Girl-to-girl talk

Peer educators are spreading awareness about sexual health amongst adolescent tribal girls in Gujarat

March 10, 2013 10:26 am | Updated December 04, 2021 11:00 pm IST



Nineteen-year-old Gomti knew very little about menstruation, pregnancy and contraception until three years ago. Today, she and 54 others like her work as peer educators under Mamta Taruni programme, run by a voluntary organisation based in Ahmedabad, which is working with adolescent girls in 53 villages in tribal dominated Sabarkantha district of Gujarat.

Three years after the Centre for Health Education Training and Awareness (CHETNA) started the awareness programme in collaboration with the State government’s Mamta Taruni scheme, awareness about HIV/AIDS, condoms and reproductive and sexual infections has doubled among out-of-school adolescent girls between 10-19 years.

After the CHETNA training, the peer educators now know the importance of menstrual hygiene as well as the perils of early marriage. This had helped Gomti and other peer educators to persuade many of the out-of-school adolescent girls in her village to stand up against early marriage.

A study by CHETNA found the percentage of adolescent girls who were aware about the use of condoms increased from 46 per cent to 90 per cent and the numbers who were aware of HIV/AIDS more than doubled from 48 per cent to 98 per cent over the last three years.

With 40 per cent adolescents in Gujarat married before the age of 20 years, poor access to reproductive and sexual health services, morbidity related to risky behaviour and poor nutrition increases their health risks. “Health challenges can be overcome if adolescents are able to access information and services,” said Pallavi Patel, Deputy Director, CHETNA.

Sharing the findings of the study, Ms. Patel said that information about reproductive tract infections increased from 50 to 90 per cent and knowledge of anaemia increased from 73 to almost 100 per cent among adolescent girls after a sustained awareness campaign.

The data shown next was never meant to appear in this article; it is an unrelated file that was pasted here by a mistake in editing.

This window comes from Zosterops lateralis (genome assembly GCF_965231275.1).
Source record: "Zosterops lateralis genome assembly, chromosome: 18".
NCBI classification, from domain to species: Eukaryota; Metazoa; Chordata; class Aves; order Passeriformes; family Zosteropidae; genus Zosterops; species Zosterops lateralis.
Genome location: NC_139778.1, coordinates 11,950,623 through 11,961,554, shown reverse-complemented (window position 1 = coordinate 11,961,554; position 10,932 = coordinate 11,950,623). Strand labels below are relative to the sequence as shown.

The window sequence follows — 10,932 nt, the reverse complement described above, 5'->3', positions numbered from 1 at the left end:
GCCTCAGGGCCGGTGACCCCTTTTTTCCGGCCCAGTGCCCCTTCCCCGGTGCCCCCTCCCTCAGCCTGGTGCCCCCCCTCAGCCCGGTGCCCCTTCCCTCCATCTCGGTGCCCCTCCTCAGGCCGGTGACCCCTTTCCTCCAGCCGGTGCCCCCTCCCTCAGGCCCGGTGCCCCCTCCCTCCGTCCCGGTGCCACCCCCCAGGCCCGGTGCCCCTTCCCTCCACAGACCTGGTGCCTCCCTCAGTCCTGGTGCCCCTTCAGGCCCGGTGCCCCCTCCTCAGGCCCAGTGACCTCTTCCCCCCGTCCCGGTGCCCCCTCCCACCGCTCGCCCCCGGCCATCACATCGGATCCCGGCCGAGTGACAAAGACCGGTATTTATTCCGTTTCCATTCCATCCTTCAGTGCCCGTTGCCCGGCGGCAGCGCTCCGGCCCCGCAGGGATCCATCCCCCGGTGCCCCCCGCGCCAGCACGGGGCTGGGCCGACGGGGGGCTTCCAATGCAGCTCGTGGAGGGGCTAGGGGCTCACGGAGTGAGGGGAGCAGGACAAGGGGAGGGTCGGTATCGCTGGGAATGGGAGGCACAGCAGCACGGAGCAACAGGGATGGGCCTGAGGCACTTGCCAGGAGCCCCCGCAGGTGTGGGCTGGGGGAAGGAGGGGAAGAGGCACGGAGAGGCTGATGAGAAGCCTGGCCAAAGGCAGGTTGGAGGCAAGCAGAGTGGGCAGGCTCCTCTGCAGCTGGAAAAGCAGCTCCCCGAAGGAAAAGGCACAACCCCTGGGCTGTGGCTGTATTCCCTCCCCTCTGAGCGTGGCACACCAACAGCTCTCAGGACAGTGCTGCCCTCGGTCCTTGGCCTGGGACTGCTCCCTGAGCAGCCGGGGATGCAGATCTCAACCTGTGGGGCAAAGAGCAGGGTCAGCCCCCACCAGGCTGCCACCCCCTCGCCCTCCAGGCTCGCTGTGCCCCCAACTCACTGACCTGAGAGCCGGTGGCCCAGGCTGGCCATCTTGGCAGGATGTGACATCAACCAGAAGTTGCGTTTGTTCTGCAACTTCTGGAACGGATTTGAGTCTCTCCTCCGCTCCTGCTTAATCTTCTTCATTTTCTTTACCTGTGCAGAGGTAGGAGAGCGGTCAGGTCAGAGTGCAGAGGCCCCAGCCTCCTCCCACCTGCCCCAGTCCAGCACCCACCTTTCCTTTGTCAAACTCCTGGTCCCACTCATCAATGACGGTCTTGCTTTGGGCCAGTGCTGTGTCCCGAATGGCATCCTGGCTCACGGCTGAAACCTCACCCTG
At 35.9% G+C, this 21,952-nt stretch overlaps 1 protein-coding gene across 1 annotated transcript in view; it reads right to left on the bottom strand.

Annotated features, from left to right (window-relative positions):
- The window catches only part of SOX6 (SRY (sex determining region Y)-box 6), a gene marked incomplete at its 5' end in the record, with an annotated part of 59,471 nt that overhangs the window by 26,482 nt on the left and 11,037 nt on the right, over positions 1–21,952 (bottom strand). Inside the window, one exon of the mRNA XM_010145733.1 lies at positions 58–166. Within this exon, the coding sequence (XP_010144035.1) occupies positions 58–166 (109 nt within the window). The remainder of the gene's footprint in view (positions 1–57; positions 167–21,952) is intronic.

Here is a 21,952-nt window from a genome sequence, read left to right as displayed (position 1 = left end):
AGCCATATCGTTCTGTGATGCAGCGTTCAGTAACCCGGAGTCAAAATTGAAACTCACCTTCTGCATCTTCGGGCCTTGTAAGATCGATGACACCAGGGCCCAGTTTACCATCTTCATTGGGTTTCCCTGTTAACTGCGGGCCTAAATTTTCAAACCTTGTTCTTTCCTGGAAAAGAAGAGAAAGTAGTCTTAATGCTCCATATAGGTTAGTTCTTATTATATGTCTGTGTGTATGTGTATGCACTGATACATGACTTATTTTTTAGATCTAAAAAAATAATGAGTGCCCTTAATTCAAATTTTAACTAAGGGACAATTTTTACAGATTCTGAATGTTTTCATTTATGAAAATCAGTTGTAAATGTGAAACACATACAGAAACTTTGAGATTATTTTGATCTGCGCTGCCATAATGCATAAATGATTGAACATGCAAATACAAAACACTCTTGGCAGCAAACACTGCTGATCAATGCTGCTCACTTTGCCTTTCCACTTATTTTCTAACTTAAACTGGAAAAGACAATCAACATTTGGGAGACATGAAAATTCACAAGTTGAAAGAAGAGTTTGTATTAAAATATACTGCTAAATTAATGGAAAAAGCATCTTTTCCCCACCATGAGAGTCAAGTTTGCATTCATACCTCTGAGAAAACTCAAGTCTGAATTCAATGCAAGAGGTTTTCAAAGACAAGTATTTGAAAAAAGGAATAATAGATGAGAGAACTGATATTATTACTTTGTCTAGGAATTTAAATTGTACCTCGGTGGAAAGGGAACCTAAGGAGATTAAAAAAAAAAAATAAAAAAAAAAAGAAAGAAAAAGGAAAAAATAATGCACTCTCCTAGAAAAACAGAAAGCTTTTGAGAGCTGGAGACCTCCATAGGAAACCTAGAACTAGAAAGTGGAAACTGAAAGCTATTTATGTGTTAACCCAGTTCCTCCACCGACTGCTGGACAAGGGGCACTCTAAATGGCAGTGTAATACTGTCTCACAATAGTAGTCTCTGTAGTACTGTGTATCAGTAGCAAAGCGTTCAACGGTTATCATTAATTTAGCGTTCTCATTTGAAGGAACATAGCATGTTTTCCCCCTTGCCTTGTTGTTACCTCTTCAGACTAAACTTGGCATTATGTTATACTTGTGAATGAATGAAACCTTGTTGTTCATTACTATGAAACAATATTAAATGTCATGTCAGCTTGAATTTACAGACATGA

The peer educators were supposed to be paid a meagre Rs. 25 per month under the programme but Gomti received the money only once in the past two years while others, not even once. “I continue to work even without money because I have myself realised the difference health and sanitation education has made in my life ever since I joined this programme,” she said.

CHETNA’s endline survey in 2012 showed that compared to pre-intervention phase, 81 per cent adolescent girls had accessed treatment for reproductive health infections from the primary health centre after receiving relevant information at the end of intervention. Further, the percentage of girls who reported receiving general health services from the PHC increased from 36 per cent in 2009 to 92 per cent in 2012.

“It is a tough job to talk about condoms and even tougher to convince men to use it,” said Nandi, another peer educator. The peer educators only talk to adolescent girls but often girls complain that their partners (pre-marital sex is accepted in most tribal communities) or husbands do not pay heed, in which cases girls themselves have to opt for contraceptives.

Similarly, awareness about the importance of improving nutrition and health prompted 99 per cent of the girls to access iron folic acid tablets and supplementary food given on Mamta Taruni Divas compared to the initial 21 per cent and 97 per cent of girls had their height and weight measured.

“The 240 million young people in our country are a demographic dividend only if they are healthy and educated. Such interventions help in empowering the young people with knowledge and converting them into an asset,” demographer Leela Visaria said.

Even as over 2,000 out-of-school adolescent girls in Prantij and Khedbrahma block of Sabarkantha district were benefitted from the programme, lack of communication about the various services available under State or Central health programmes like the National Rural Health Mission (NRHM), has weakened its implementation. It was to bridge this gap that the Participatory Communication Initiative was launched in 2008 in 40 districts in seven States by Communication for Health India Network, a group of organisations including CHETNA, working on health.

Five blocks in five districts of Gujarat and the same number in Rajasthan were chosen for the initiative that was aimed to enhance the community’s access to quality public health services as guaranteed under the NRHM.

Top News Today

Sign in to unlock member-only benefits!
  • Access 10 free stories every month
  • Save stories to read later
  • Access to comment on every story
  • Sign-up/manage your newsletter subscriptions with a single click
  • Get notified by email for early access to discounts & offers on our products
Sign in


Comments have to be in English, and in full sentences. They cannot be abusive or personal. Please abide by our community guidelines for posting your comments.

We have migrated to a new commenting platform. If you are already a registered user of The Hindu and logged in, you may continue to engage with our articles. If you do not have an account please register and login to post comments. Users can access their older comments by logging into their accounts on Vuukle.